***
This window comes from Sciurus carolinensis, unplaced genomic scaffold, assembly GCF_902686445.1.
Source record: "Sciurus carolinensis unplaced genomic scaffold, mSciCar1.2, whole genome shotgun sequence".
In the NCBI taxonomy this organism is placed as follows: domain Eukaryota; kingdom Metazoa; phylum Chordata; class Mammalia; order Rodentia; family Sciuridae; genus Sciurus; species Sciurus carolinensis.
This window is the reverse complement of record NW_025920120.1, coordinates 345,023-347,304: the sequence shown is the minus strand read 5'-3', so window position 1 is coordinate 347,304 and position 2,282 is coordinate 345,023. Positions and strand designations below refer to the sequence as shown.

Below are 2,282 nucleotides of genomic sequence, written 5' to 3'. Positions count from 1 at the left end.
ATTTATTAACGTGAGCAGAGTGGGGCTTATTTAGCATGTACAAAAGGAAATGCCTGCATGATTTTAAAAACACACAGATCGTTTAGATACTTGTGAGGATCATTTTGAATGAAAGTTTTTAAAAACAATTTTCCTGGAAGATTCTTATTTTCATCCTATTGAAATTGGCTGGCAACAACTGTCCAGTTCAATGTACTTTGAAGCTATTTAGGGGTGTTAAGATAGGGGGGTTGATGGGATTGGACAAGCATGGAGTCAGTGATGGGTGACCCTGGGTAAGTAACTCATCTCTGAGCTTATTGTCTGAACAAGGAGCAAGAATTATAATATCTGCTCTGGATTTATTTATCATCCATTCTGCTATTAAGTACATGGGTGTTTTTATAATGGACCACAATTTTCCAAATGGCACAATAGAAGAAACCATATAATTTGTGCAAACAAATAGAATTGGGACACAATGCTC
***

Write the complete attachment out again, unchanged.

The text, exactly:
This window comes from Sciurus carolinensis, unplaced genomic scaffold, assembly GCF_902686445.1.
Source record: "Sciurus carolinensis unplaced genomic scaffold, mSciCar1.2, whole genome shotgun sequence".
In the NCBI taxonomy this organism is placed as follows: domain Eukaryota; kingdom Metazoa; phylum Chordata; class Mammalia; order Rodentia; family Sciuridae; genus Sciurus; species Sciurus carolinensis.
This window is the reverse complement of record NW_025920120.1, coordinates 345,023-347,304: the sequence shown is the minus strand read 5'-3', so window position 1 is coordinate 347,304 and position 2,282 is coordinate 345,023. Positions and strand designations below refer to the sequence as shown.

Below are 2,282 nucleotides of genomic sequence, written 5' to 3'. Positions count from 1 at the left end.
ATTTATTAACGTGAGCAGAGTGGGGCTTATTTAGCATGTACAAAAGGAAATGCCTGCATGATTTTAAAAACACACAGATCGTTTAGATACTTGTGAGGATCATTTTGAATGAAAGTTTTTAAAAACAATTTTCCTGGAAGATTCTTATTTTCATCCTATTGAAATTGGCTGGCAACAACTGTCCAGTTCAATGTACTTTGAAGCTATTTAGGGGTGTTAAGATAGGGGGGTTGATGGGATTGGACAAGCATGGAGTCAGTGATGGGTGACCCTGGGTAAGTAACTCATCTCTGAGCTTATTGTCTGAACAAGGAGCAAGAATTATAATATCTGCTCTGGATTTATTTATCATCCATTCTGCTATTAAGTACATGGGTGTTTTTATAATGGACCACAATTTTCCAAATGGCACAATAGAAGAAACCATATAATTTGTGCAAACAAATAGAATTGGGACACAATGCTC